Fukiko

by Tal Drori


I was deeply moved by Bertil Nilsson’s beautiful dance film when I first saw it about a month ago. Nilsson is a London-based photographer and filmmaker whose work explores movement and the human form. I love his stylised stills but it’s this film that really blew me away.


I am slightly obsessed with dance. I’ve been training in classical ballet for many years and Tel Aviv,
my second home, has an amazing contemporary dance scene. I love watching it live but somehow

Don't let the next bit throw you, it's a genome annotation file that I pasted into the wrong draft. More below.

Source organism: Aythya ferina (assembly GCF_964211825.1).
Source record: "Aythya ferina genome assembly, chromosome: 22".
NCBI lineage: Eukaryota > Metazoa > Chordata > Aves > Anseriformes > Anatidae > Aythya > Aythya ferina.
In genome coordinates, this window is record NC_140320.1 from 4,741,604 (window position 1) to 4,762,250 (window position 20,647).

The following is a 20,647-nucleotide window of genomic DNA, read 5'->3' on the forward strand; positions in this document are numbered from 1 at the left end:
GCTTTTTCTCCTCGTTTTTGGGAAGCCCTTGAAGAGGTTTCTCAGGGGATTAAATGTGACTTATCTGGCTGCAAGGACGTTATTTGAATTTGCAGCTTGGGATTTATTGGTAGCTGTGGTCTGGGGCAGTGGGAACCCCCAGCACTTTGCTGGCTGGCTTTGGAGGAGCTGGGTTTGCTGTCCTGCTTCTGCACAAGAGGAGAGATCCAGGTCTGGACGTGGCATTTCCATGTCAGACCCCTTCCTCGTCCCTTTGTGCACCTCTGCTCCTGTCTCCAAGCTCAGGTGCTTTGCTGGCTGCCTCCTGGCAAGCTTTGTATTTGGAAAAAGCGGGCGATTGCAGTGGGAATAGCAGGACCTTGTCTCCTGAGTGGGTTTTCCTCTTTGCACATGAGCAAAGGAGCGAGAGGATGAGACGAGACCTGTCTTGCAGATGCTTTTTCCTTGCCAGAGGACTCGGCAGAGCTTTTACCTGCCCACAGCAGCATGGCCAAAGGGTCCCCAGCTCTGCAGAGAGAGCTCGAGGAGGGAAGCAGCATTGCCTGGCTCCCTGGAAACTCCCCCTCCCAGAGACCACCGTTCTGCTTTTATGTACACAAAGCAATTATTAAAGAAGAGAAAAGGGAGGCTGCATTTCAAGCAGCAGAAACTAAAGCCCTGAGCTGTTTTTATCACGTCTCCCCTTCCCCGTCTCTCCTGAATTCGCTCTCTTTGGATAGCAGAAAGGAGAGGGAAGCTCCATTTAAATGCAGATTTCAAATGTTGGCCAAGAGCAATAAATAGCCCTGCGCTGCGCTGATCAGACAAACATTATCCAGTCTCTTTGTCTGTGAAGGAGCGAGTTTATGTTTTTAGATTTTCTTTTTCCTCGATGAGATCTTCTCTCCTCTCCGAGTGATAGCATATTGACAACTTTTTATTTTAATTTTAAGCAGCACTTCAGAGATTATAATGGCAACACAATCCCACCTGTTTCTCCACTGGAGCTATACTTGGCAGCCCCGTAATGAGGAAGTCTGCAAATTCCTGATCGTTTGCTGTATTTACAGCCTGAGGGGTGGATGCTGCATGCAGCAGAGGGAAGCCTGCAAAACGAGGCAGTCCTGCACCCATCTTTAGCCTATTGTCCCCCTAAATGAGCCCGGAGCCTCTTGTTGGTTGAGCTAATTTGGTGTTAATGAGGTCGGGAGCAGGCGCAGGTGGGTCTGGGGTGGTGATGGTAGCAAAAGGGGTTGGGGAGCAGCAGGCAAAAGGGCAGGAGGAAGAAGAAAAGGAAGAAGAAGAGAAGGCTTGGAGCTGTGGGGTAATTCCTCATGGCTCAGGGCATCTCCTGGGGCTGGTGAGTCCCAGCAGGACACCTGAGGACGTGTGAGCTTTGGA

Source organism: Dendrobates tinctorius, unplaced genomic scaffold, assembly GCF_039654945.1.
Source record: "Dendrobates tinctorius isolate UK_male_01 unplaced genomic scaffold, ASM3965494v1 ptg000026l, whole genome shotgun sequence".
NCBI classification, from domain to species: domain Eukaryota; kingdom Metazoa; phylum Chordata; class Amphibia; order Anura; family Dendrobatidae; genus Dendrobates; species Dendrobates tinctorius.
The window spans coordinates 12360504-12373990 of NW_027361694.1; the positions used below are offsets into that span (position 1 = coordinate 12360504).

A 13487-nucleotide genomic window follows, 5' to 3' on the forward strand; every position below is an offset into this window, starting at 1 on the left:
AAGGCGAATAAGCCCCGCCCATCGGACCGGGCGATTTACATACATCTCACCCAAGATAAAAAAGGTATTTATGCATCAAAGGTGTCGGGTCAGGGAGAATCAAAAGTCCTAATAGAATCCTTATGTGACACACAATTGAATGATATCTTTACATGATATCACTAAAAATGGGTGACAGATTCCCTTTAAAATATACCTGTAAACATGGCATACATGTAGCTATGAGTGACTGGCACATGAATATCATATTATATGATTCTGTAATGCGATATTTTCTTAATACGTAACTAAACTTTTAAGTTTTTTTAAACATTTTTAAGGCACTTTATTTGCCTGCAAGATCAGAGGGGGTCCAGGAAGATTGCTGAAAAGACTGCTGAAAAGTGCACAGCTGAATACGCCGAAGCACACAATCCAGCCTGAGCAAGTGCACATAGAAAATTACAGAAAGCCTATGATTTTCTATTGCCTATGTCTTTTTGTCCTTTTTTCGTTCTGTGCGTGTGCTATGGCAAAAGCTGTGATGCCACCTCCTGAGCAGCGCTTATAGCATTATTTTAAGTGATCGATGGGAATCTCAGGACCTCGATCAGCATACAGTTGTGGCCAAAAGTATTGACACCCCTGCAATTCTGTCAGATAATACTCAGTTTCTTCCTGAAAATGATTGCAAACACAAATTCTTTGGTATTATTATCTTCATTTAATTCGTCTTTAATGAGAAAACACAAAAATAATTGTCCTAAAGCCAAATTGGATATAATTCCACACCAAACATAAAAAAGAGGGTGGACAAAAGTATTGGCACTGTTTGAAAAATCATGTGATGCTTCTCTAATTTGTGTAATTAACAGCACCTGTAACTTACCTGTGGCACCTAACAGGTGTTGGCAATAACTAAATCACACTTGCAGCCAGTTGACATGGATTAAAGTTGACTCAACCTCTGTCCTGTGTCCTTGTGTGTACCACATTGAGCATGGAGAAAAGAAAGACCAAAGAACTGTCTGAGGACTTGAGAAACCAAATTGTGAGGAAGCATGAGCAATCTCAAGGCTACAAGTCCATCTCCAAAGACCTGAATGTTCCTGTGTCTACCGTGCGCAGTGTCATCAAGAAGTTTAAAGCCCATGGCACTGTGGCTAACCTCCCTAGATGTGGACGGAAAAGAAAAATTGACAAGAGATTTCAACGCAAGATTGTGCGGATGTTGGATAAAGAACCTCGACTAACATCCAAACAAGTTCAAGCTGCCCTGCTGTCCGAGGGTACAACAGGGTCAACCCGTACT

dance films almost always leave me a bit indifferent. Not this one though. Nilsson’s two-minute 
film, featuring and named after the mesmerising Fukiko Takase, explodes with raw emotion. The 
stripped-back production is reduced to a few basic elements that are all in perfect balance with one
another. I love how the stark backdrop is animated by the electric colour treatment, heightening
the potency of the images even further. And as if this visual sensation wasn’t enough, the piece
is scored with this heartbreaking song by Jason Molina. I just watched it again, probably for the
15th time. It still moves me.

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